Got Quokkas? Exploring Rottnest Island, Western Australia
What’s that jumping around?! It is a rat? No! A kangaroo? No! A wallaby? No! Then what is it? It’s a quokka! Now, you’re probably wondering what exactly a quokka is. I was too when I first heard about them. Quokkas are kind of like a mix between a big rat and a tiny kangaroo, but not exactly a joey, or even a wallaby. And where did we see them you ask? Rotto of course! The island is teeming with them, so it’s quite cool to see them go everywhere, like it’s a normal thing. Just a ferry ride away from the city of Perth and the beachy town of Fremantle lays Rottnest Island. “Rotto” as it is referred to, is a place where there are no cars, except the vehicles used by the workers, and the only forms of transportation for visitors is to walk, bike, or take the bus. It is an island outlined with beautiful beaches, prime for snorkeling, swimming, surfing, paddle boarding, or almost any other water activity. And Rotto is a place I had the pleasure of visiting twice, once during my semester break and once for a short weekend.
The first time I went was just my mom and I. After looking in brochures for places to visit, Rotto seemed to be mentioned consistently. When we arrived on the island, we biked around before setting up camp (just our towels as you can’t camp on the beach) at Parakeet Bay. Biking around was cool because we were able to take in the sights of the island, such as Pink Lake, named for obvious reasons, and we didn’t have to really worry about going the wrong way since we were on an island. The only frustrating part was that we didn’t know where we were going and the roads weren’t marked as clearly as we would have liked, so it took us a while to find the beach we were looking for. Before you start going anywhere, I suggest you and your group have a good look at the maps provided so you all have an idea of the direction you should be going.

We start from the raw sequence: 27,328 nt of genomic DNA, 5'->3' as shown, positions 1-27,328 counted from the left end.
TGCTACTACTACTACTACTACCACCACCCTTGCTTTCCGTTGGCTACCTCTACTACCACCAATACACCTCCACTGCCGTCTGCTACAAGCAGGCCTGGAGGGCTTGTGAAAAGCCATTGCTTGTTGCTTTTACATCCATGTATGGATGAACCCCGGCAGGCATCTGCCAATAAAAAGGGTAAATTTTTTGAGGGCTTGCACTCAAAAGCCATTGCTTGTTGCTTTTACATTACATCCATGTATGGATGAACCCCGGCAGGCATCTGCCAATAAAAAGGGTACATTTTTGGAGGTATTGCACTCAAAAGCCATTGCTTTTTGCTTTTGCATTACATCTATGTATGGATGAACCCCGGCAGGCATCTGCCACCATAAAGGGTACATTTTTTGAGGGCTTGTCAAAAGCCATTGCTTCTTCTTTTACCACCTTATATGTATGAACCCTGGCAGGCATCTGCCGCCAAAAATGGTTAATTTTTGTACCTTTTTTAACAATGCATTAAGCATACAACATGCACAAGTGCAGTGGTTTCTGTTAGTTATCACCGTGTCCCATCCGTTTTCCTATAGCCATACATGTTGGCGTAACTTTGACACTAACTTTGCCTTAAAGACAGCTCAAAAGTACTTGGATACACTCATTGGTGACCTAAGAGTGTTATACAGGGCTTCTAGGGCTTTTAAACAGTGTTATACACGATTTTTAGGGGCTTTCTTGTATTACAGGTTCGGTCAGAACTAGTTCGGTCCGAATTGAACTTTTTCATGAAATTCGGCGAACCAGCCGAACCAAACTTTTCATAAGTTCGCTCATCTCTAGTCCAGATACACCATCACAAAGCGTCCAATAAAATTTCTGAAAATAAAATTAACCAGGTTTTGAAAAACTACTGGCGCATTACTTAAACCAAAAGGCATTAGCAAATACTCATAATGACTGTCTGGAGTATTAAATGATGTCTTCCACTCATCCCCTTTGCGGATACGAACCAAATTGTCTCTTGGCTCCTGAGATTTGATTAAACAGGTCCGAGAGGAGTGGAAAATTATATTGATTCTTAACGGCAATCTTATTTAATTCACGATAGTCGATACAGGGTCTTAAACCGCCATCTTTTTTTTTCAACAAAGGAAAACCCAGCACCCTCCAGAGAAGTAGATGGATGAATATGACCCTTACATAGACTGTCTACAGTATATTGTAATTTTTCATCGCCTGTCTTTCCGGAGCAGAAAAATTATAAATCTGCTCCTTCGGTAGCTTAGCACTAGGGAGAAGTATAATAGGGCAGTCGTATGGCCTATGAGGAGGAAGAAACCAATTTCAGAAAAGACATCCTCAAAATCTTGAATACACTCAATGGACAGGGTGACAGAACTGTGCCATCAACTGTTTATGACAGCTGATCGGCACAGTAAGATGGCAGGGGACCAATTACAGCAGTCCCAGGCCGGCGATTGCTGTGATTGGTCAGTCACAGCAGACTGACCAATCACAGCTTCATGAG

A few of my friends had gone the weekend before and after asking them what I should do and where to go, they suggested Parakeet Bay. Once we got there, I could understand why they liked it so much. Sitting on the sand, looking out at nothing but the ocean, and having the slight breeze is the best feeling. It is even better when there aren’t any other people on the beach. Even though Australia is technically into their autumn season and the water was a bit cold, I brought out the snorkel gear and went snorkeling for a few minutes before I saw a stingray (or manta ray, I can’t tell the difference) and got out. I’ve learned since then that they won’t try to sting you; only if they feel threatened will they shoot the barb at you.
The second time I went to Rotto was for a weekend with my dorm hall. We had heaps of fun hanging out, walking to the lighthouse, and watching the sunset. While we were waiting for the sun to set at one of the numerous beaches, there was a dolphin swimming further out, passing by! And at night, I finally came to understand why Rotto is so well known for the little quokkas, especially since they’re nocturnal animals. Once it got dark, all the quokkas come out. We called it the “aquokkalypse.” They were all over the place! It was definitely a sight to see.
Both times I’ve been to Rotto I’ve had a great time. I would definitely recommend it as a place to visit for the day or even a few hours. If I was to do it again, depending on the amount of people going and for a different amount of time this is what I would recommend:
- Go with at least a group of people if not a large group and rent one of the villas, units, or cottages for a few days
- Bring groceries before leaving the mainland, since it is more expensive on the island
- Rent a paddleboard (I’ve always wanted to try it!)
- Bring a soccer ball, volleyball, or whatever kind of games you’d like to play on the beach
- Bring chairs to sit on the beach and patio areas
- Bring movies for late night entertainment
Just remember to rent bikes and snorkels, visit with the quokkas, and don’t forget to eat an amazing Rottnest Bakery meat pie!